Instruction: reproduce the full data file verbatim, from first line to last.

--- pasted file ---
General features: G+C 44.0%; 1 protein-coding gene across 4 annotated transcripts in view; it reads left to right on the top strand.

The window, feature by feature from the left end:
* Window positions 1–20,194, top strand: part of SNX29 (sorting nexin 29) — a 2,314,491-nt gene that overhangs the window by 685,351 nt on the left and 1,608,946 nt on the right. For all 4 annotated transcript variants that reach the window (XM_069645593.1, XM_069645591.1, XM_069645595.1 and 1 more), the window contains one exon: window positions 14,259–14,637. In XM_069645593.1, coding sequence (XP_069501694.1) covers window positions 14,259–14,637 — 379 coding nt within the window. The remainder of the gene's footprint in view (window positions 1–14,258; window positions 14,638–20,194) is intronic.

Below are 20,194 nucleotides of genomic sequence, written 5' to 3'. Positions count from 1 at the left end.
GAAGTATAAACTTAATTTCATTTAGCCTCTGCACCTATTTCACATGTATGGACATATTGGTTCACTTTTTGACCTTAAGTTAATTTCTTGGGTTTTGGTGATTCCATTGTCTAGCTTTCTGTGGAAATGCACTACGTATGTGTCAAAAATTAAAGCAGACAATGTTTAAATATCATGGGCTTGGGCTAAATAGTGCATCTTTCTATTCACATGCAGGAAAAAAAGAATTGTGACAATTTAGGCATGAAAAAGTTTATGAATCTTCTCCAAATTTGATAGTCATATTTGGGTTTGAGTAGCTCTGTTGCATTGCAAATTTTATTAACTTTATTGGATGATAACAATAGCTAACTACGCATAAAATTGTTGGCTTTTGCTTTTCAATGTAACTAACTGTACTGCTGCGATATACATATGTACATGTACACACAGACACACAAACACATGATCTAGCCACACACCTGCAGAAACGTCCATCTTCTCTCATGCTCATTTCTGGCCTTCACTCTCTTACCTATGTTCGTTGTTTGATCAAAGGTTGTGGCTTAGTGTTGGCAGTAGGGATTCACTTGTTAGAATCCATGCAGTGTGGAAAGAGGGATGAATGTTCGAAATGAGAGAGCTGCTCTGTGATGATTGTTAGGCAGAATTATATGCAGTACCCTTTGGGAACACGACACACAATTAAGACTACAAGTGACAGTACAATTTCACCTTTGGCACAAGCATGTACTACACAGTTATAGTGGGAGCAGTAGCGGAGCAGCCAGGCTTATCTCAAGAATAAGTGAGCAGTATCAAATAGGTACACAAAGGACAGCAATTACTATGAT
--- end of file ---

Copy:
General features: G+C 44.0%; 1 protein-coding gene across 4 annotated transcripts in view; it reads left to right on the top strand.

The window, feature by feature from the left end:
* Window positions 1–20,194, top strand: part of SNX29 (sorting nexin 29) — a 2,314,491-nt gene that overhangs the window by 685,351 nt on the left and 1,608,946 nt on the right. For all 4 annotated transcript variants that reach the window (XM_069645593.1, XM_069645591.1, XM_069645595.1 and 1 more), the window contains one exon: window positions 14,259–14,637. In XM_069645593.1, coding sequence (XP_069501694.1) covers window positions 14,259–14,637 — 379 coding nt within the window. The remainder of the gene's footprint in view (window positions 1–14,258; window positions 14,638–20,194) is intronic.

Below are 20,194 nucleotides of genomic sequence, written 5' to 3'. Positions count from 1 at the left end.
GAAGTATAAACTTAATTTCATTTAGCCTCTGCACCTATTTCACATGTATGGACATATTGGTTCACTTTTTGACCTTAAGTTAATTTCTTGGGTTTTGGTGATTCCATTGTCTAGCTTTCTGTGGAAATGCACTACGTATGTGTCAAAAATTAAAGCAGACAATGTTTAAATATCATGGGCTTGGGCTAAATAGTGCATCTTTCTATTCACATGCAGGAAAAAAAGAATTGTGACAATTTAGGCATGAAAAAGTTTATGAATCTTCTCCAAATTTGATAGTCATATTTGGGTTTGAGTAGCTCTGTTGCATTGCAAATTTTATTAACTTTATTGGATGATAACAATAGCTAACTACGCATAAAATTGTTGGCTTTTGCTTTTCAATGTAACTAACTGTACTGCTGCGATATACATATGTACATGTACACACAGACACACAAACACATGATCTAGCCACACACCTGCAGAAACGTCCATCTTCTCTCATGCTCATTTCTGGCCTTCACTCTCTTACCTATGTTCGTTGTTTGATCAAAGGTTGTGGCTTAGTGTTGGCAGTAGGGATTCACTTGTTAGAATCCATGCAGTGTGGAAAGAGGGATGAATGTTCGAAATGAGAGAGCTGCTCTGTGATGATTGTTAGGCAGAATTATATGCAGTACCCTTTGGGAACACGACACACAATTAAGACTACAAGTGACAGTACAATTTCACCTTTGGCACAAGCATGTACTACACAGTTATAGTGGGAGCAGTAGCGGAGCAGCCAGGCTTATCTCAAGAATAAGTGAGCAGTATCAAATAGGTACACAAAGGACAGCAATTACTATGAT